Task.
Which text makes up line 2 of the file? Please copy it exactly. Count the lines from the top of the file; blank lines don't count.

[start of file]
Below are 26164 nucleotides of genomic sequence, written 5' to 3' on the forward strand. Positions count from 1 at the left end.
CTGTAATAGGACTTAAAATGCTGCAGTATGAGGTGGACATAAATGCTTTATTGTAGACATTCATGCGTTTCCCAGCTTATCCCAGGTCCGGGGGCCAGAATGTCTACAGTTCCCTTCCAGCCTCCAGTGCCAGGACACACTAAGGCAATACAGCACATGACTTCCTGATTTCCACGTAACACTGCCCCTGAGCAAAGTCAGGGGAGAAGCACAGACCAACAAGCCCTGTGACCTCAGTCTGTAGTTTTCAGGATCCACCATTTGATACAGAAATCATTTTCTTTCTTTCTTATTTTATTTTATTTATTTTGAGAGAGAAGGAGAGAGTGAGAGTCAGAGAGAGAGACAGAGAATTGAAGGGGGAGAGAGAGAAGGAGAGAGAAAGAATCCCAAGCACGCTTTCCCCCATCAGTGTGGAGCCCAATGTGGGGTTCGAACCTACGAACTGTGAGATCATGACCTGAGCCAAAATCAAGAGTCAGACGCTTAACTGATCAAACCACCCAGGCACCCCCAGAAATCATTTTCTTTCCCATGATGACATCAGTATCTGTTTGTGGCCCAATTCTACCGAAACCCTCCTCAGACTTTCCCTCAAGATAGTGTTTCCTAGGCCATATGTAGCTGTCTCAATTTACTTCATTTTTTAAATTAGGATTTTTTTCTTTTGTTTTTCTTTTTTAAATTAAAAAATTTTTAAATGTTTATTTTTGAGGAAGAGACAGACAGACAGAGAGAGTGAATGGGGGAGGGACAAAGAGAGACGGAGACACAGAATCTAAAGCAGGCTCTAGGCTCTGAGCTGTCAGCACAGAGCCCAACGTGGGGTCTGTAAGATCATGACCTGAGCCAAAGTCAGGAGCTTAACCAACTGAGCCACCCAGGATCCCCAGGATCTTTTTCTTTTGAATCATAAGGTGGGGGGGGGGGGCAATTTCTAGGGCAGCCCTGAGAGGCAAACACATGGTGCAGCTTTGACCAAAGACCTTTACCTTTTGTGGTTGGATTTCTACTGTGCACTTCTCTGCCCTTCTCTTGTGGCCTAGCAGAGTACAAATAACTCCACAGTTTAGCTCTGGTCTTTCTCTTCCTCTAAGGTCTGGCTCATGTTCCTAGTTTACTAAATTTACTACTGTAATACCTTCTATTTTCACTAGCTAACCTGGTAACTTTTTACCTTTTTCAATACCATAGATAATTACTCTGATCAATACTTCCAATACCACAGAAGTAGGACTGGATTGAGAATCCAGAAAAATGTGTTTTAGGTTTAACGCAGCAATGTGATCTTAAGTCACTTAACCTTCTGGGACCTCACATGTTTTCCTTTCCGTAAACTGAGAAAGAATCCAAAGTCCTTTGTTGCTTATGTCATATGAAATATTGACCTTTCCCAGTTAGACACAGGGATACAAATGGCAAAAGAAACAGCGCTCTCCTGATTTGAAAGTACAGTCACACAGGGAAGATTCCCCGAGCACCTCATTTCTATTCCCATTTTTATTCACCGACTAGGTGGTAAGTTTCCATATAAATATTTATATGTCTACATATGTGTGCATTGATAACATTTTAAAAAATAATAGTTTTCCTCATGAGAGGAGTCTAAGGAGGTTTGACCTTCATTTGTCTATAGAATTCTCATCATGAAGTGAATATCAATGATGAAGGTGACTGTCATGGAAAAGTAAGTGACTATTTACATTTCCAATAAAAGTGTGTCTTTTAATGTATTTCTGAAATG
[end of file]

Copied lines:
CTGTAATAGGACTTAAAATGCTGCAGTATGAGGTGGACATAAATGCTTTATTGTAGACATTCATGCGTTTCCCAGCTTATCCCAGGTCCGGGGGCCAGAATGTCTACAGTTCCCTTCCAGCCTCCAGTGCCAGGACACACTAAGGCAATACAGCACATGACTTCCTGATTTCCACGTAACACTGCCCCTGAGCAAAGTCAGGGGAGAAGCACAGACCAACAAGCCCTGTGACCTCAGTCTGTAGTTTTCAGGATCCACCATTTGATACAGAAATCATTTTCTTTCTTTCTTATTTTATTTTATTTATTTTGAGAGAGAAGGAGAGAGTGAGAGTCAGAGAGAGAGACAGAGAATTGAAGGGGGAGAGAGAGAAGGAGAGAGAAAGAATCCCAAGCACGCTTTCCCCCATCAGTGTGGAGCCCAATGTGGGGTTCGAACCTACGAACTGTGAGATCATGACCTGAGCCAAAATCAAGAGTCAGACGCTTAACTGATCAAACCACCCAGGCACCCCCAGAAATCATTTTCTTTCCCATGATGACATCAGTATCTGTTTGTGGCCCAATTCTACCGAAACCCTCCTCAGACTTTCCCTCAAGATAGTGTTTCCTAGGCCATATGTAGCTGTCTCAATTTACTTCATTTTTTAAATTAGGATTTTTTTCTTTTGTTTTTCTTTTTTAAATTAAAAAATTTTTAAATGTTTATTTTTGAGGAAGAGACAGACAGACAGAGAGAGTGAATGGGGGAGGGACAAAGAGAGACGGAGACACAGAATCTAAAGCAGGCTCTAGGCTCTGAGCTGTCAGCACAGAGCCCAACGTGGGGTCTGTAAGATCATGACCTGAGCCAAAGTCAGGAGCTTAACCAACTGAGCCACCCAGGATCCCCAGGATCTTTTTCTTTTGAATCATAAGGTGGGGGGGGGGGGCAATTTCTAGGGCAGCCCTGAGAGGCAAACACATGGTGCAGCTTTGACCAAAGACCTTTACCTTTTGTGGTTGGATTTCTACTGTGCACTTCTCTGCCCTTCTCTTGTGGCCTAGCAGAGTACAAATAACTCCACAGTTTAGCTCTGGTCTTTCTCTTCCTCTAAGGTCTGGCTCATGTTCCTAGTTTACTAAATTTACTACTGTAATACCTTCTATTTTCACTAGCTAACCTGGTAACTTTTTACCTTTTTCAATACCATAGATAATTACTCTGATCAATACTTCCAATACCACAGAAGTAGGACTGGATTGAGAATCCAGAAAAATGTGTTTTAGGTTTAACGCAGCAATGTGATCTTAAGTCACTTAACCTTCTGGGACCTCACATGTTTTCCTTTCCGTAAACTGAGAAAGAATCCAAAGTCCTTTGTTGCTTATGTCATATGAAATATTGACCTTTCCCAGTTAGACACAGGGATACAAATGGCAAAAGAAACAGCGCTCTCCTGATTTGAAAGTACAGTCACACAGGGAAGATTCCCCGAGCACCTCATTTCTATTCCCATTTTTATTCACCGACTAGGTGGTAAGTTTCCATATAAATATTTATATGTCTACATATGTGTGCATTGATAACATTTTAAAAAATAATAGTTTTCCTCATGAGAGGAGTCTAAGGAGGTTTGACCTTCATTTGTCTATAGAATTCTCATCATGAAGTGAATATCAATGATGAAGGTGACTGTCATGGAAAAGTAAGTGACTATTTACATTTCCAATAAAAGTGTGTCTTTTAATGTATTTCTGAAATG